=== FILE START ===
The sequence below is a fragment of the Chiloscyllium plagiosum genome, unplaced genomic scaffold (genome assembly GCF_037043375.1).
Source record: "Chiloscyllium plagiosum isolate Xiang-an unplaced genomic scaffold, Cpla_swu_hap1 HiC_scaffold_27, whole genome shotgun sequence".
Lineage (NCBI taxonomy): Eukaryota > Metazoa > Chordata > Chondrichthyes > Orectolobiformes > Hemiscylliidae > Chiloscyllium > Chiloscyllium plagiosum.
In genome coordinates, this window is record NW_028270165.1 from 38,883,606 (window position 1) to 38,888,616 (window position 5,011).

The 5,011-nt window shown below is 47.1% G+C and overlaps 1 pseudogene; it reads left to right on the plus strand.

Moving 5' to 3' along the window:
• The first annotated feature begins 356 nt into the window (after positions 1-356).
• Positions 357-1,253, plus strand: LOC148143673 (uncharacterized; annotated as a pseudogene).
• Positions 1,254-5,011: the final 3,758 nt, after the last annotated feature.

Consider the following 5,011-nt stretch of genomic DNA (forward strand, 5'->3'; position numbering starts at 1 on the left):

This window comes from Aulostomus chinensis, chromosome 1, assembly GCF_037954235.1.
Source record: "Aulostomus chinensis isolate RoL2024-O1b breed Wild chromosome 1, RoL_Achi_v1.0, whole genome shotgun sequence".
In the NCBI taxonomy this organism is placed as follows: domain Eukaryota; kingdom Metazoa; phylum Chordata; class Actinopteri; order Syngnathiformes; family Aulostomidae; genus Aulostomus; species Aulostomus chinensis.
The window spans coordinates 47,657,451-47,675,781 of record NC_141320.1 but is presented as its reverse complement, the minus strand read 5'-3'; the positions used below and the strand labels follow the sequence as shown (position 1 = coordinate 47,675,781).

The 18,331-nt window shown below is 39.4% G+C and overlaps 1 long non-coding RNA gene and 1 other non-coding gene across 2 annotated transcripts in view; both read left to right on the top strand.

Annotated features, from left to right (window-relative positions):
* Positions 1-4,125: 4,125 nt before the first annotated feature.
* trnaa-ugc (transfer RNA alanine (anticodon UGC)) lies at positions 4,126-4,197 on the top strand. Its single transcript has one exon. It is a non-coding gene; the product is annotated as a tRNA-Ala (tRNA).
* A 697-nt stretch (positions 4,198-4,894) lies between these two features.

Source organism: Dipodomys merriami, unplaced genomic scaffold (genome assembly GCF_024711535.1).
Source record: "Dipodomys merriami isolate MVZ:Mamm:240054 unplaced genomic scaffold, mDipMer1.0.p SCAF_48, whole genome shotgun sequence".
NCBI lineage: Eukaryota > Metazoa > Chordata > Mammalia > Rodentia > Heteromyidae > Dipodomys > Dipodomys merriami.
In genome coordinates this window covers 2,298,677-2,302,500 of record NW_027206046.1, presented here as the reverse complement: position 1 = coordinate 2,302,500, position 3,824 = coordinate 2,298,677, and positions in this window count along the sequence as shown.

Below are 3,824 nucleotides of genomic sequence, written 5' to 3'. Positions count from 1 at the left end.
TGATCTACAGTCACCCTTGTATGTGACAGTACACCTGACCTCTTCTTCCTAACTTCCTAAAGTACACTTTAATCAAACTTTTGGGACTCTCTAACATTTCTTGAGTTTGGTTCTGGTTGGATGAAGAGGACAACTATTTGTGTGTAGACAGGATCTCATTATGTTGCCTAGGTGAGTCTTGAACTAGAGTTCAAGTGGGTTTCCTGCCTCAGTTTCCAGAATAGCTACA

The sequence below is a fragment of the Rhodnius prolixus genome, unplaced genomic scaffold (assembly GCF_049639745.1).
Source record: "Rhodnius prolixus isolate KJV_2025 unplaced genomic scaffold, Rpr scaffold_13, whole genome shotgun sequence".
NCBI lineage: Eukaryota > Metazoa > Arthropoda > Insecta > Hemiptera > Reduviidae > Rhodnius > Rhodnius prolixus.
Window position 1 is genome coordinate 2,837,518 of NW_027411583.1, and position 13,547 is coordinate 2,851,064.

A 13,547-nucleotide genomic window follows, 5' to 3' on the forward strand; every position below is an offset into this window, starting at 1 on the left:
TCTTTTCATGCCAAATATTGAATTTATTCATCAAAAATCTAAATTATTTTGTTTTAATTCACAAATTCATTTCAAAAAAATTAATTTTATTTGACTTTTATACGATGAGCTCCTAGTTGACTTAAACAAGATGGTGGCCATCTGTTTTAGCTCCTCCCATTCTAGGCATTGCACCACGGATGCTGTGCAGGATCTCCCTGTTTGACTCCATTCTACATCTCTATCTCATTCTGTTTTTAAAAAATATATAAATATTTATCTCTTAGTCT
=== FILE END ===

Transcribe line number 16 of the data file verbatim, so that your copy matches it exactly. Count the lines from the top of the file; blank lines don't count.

Annotated features, from left to right (window-relative positions):